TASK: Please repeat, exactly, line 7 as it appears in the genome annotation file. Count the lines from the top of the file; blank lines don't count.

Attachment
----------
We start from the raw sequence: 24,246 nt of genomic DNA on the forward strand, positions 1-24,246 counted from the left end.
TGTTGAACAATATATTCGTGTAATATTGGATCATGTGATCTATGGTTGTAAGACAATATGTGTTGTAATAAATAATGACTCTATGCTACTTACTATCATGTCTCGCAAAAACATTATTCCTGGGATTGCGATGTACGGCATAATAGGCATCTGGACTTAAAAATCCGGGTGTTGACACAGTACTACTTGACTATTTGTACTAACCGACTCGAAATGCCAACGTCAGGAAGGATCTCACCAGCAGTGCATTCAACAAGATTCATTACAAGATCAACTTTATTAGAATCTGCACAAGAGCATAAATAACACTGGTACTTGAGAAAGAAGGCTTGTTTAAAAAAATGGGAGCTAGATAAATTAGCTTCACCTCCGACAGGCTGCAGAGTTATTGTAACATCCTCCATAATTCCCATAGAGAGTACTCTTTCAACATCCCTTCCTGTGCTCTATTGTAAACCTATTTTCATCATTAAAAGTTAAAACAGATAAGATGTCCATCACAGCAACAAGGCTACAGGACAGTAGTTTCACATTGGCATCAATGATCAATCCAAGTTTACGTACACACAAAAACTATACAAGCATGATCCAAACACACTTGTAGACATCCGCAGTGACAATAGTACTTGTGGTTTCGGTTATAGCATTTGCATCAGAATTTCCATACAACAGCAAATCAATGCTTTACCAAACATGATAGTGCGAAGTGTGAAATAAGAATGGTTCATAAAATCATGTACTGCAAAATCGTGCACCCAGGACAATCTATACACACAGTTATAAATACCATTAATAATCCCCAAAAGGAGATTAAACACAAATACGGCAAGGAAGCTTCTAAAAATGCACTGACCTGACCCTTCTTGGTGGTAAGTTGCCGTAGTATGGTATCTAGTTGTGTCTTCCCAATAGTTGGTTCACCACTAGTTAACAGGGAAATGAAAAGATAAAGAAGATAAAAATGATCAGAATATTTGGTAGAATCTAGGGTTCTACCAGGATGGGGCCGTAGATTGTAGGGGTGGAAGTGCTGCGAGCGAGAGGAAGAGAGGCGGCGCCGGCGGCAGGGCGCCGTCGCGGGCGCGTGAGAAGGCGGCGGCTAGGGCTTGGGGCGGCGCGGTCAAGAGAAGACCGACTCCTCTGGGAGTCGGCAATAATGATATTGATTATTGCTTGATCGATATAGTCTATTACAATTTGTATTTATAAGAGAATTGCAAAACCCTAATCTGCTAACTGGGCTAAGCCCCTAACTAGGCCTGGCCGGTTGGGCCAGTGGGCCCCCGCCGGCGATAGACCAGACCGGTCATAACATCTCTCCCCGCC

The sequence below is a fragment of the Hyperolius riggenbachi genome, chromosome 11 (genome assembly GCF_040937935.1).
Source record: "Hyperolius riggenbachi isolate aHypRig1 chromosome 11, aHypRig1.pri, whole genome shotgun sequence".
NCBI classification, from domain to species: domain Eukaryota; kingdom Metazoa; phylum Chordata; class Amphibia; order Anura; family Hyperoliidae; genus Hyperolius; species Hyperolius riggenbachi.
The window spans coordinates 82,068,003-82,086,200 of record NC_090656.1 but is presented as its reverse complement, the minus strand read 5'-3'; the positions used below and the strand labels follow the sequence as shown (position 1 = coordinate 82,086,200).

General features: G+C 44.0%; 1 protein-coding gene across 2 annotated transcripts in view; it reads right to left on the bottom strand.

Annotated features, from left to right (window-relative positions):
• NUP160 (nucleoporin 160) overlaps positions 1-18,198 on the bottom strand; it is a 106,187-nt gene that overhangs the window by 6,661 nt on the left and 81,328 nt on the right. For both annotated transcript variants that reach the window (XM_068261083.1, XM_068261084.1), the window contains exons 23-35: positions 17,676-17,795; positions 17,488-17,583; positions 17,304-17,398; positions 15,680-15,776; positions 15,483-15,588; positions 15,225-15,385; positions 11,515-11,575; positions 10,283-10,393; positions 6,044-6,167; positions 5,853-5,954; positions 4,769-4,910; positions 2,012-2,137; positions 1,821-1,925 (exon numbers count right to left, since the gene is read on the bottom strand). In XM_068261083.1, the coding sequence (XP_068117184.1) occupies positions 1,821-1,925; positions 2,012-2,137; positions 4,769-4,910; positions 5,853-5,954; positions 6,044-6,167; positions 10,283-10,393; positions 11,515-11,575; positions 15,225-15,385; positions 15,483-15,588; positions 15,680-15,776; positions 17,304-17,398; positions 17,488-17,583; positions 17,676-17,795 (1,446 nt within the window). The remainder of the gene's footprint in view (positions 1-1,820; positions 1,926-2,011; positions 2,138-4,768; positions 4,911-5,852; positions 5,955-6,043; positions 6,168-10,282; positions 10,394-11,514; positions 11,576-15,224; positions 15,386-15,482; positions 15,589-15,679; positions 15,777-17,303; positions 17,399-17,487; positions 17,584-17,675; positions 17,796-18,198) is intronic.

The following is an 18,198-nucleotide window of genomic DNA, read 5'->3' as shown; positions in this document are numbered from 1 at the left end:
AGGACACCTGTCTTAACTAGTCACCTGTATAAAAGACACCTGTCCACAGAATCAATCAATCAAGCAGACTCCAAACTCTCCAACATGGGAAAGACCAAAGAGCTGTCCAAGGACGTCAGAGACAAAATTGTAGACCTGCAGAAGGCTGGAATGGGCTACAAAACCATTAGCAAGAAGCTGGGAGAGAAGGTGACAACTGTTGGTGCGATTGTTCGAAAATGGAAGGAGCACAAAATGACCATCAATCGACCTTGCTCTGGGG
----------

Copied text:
General features: G+C 44.0%; 1 protein-coding gene across 2 annotated transcripts in view; it reads right to left on the bottom strand.